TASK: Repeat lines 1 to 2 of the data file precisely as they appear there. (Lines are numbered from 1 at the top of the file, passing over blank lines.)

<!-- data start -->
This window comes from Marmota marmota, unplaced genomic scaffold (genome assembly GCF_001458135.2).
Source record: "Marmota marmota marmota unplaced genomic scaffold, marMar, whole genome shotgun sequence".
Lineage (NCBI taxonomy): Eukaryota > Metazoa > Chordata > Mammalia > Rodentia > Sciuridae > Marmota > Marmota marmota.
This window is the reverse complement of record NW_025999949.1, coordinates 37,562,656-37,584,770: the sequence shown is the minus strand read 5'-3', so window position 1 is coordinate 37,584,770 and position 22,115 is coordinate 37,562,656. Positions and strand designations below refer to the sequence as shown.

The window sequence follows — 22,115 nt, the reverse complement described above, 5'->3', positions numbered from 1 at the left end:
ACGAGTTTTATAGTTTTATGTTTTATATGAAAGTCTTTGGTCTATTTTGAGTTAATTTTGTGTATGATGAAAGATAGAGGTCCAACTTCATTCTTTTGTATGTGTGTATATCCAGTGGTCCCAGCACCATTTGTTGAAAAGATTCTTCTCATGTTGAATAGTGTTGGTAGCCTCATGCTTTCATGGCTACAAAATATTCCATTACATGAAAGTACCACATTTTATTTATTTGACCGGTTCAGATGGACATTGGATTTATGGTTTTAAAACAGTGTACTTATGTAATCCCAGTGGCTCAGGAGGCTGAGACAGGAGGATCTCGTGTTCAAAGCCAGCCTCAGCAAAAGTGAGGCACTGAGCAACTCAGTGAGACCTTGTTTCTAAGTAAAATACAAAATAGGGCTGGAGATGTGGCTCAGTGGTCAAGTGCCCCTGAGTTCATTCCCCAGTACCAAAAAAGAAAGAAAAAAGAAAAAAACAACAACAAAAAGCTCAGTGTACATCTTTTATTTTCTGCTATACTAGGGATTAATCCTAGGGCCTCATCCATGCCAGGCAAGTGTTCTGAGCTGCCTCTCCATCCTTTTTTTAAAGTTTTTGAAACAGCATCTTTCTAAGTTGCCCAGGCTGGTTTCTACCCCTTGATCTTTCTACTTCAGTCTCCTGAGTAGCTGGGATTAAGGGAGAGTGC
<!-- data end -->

This window comes from Marmota marmota, unplaced genomic scaffold (genome assembly GCF_001458135.2).
Source record: "Marmota marmota marmota unplaced genomic scaffold, marMar, whole genome shotgun sequence".